The Duma on 5 February passed an amendment to the 1998 budget that calls for allocating 1 percent of the consolidated budget (the combined federal and regional budgets) toward carrying out military reform, ITAR-TASS reported. Yabloko deputy Oksana Dmitrieva, who chairs a budget subcommittee, spoke out against the amendment. She described the measure as a "built-in sequester," since it will reduce by 1 percent expenditures on all other programs, including science, education, and agriculture. However, the Duma approved the amendment by 237 to 23 with three abstentions. LB
OFFICIAL CITES NEED TO RATIFY START-2...
First Deputy Defense Minister Nikolai Mikhailov argued on 4 February that military reform will be "brought to a standstill" if Russia fails to ratify the START-2 arms control treaty, Russian news agencies reported. Mikhailov said Russia cannot afford to maintain its current stockpile of nuclear weapons. He added that the country's security is determined not by the number of warheads it possesses but by its ability to launch those warheads. LB
...WHILE ZYUGANOV CALLS FOR REJECTING TREATY
Communist Party leader Zyuganov told journalists on 4 February that no member of the parliament "who has self-respect" should vote to ratify the START-2 treaty, RFE/RL's Moscow bureau reported. Zyuganov slammed recent U.S. actions concerning Iraq, saying the U.S. "talks about democratic principles" but behaves like a "slightly intoxicated cowboy." He also charged that the U.S. has violated earlier arms control treaties, including the START-1 agreement. LB
DEFENSE MINISTRY OFFERS EXPLANATION FOR ARMY PROBLEMS
The Defense Ministry says inadequate training is to blame for the wave of killings and suicides in the military, according to "Segodnya" of 2 February. The daily reported the Defense Ministry as explaining that "society is sick and therefore sends to the army sick conscripts." A lack of discipline among the ranks is exacerbated by sergeants, 90 percent of whom are draftees under 21. In addition, lieutenants are being rushed through military academies, "as if in time of war," to fill depleted ranks. The Defense Ministry's plans to cut up to 100,000 "experienced officers" as part of downsizing the military. BP
RUSSIA TO CEASE NEW BORROWING IN FIRST QUARTER...
During a meeting with First Deputy Prime Minister Chubais on 4 February, Yeltsin instructed the government to "live within its means" and to avoid new foreign and domestic borrowing during the first quarter of the year, Russian news agencies reported. Chubais told ministers at a 5 February cabinet meeting that Russia will be able to avoid new borrowing during the first quarter of 1998, thanks to improved tax collection, ITAR-TASS reported. He said tax receipts in January were up 26 percent and collection of customs duties up 30 percent over the same month last year. Finance Minister Mikhail Zadornov announced on 3 February that tax revenues totaling 9.5 billion rubles ($1.6 billion) were collected in January, close to the target of 10 billion rubles. Central Bank First Deputy Chairman Sergei Aleksashenko said the previous day that tax receipts for January 1998 were 40 percent higher than in January 1997. LB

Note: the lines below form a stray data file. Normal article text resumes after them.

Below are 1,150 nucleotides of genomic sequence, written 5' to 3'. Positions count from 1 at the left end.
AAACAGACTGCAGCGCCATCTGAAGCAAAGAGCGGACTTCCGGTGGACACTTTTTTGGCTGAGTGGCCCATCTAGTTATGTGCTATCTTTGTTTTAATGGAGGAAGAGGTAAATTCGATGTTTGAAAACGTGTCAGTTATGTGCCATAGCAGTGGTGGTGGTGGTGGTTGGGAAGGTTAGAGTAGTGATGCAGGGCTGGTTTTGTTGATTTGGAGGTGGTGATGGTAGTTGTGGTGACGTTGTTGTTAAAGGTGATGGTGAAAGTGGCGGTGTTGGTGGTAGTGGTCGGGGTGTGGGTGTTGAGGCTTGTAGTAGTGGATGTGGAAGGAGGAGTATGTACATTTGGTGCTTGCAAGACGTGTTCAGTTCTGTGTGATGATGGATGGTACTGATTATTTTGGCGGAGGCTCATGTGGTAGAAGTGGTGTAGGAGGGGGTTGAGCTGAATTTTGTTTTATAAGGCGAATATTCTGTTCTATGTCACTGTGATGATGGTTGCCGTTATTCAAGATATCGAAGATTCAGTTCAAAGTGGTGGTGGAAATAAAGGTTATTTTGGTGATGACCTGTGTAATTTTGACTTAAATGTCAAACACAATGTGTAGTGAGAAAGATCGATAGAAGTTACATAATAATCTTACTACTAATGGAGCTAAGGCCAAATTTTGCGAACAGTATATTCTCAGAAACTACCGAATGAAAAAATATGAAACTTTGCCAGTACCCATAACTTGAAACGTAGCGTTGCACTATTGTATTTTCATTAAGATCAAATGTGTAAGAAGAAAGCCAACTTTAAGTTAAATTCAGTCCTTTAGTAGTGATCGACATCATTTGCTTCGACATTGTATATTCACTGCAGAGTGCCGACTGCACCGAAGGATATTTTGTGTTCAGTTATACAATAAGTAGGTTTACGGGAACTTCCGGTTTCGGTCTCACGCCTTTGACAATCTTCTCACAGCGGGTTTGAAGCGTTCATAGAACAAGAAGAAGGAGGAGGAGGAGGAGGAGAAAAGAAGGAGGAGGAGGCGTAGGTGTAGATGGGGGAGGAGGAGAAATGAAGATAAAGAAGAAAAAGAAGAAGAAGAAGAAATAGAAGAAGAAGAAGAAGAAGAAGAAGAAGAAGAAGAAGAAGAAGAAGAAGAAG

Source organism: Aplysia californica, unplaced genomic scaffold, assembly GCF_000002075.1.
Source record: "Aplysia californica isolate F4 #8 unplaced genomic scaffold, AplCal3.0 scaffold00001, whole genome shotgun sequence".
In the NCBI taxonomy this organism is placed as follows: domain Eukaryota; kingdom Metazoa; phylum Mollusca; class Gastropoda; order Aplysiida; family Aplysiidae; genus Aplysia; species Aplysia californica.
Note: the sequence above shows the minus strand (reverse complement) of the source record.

...AS DOWNGRADE THREATENS TO RAISE BORROWING COSTS
The move to avoid new foreign and domestic borrowing comes as market turmoil and interest rate hikes have pushed up the cost of borrowing on Russian markets through treasury bills. In addition, an expected downgrade in Russia's credit rating is likely to increase the cost of future foreign borrowing. The international credit rating agency Moody's announced on 3 February that it is sending representatives to Moscow to consider downgrading Russia's sovereign debt rating. Moody's is also reviewing the credit ratings of nine major Russian commercial banks. On 4 February, the Finance Ministry announced that it is ready to meet with Moody's experts in order to convince them that Russia's fiscal situation has improved, Russian news agencies reported. Chubais announced at the 5 February cabinet meeting that Russia will not borrow on European markets again before late March at the earliest. LB
YELTSIN DEMANDS TOUGH TAX POLICY, INVESTOR PROTECTION
In an apparent effort to boost confidence in the Russian markets, Yeltsin told Chubais on 4 February that the government must do more to promote tax reform and protect investors' rights. He urged the government to seek to ensure that, by the end of March, the Duma passes the new tax code in the first reading. He also told Chubais that the government must be tough with tax debtors and must not allow tax debts to be canceled against other debts owed to companies. (A November presidential decree banned the use of offsets to settle tax debts as of 1 January 1998.) In addition, Yeltsin called for convening a session of a government commission on the rights of foreign and domestic shareholders. He said those who do not respect shareholders' rights must be punished. LB
GOVERNMENT REPRESENTATIVES CRITICIZE EES MANAGERS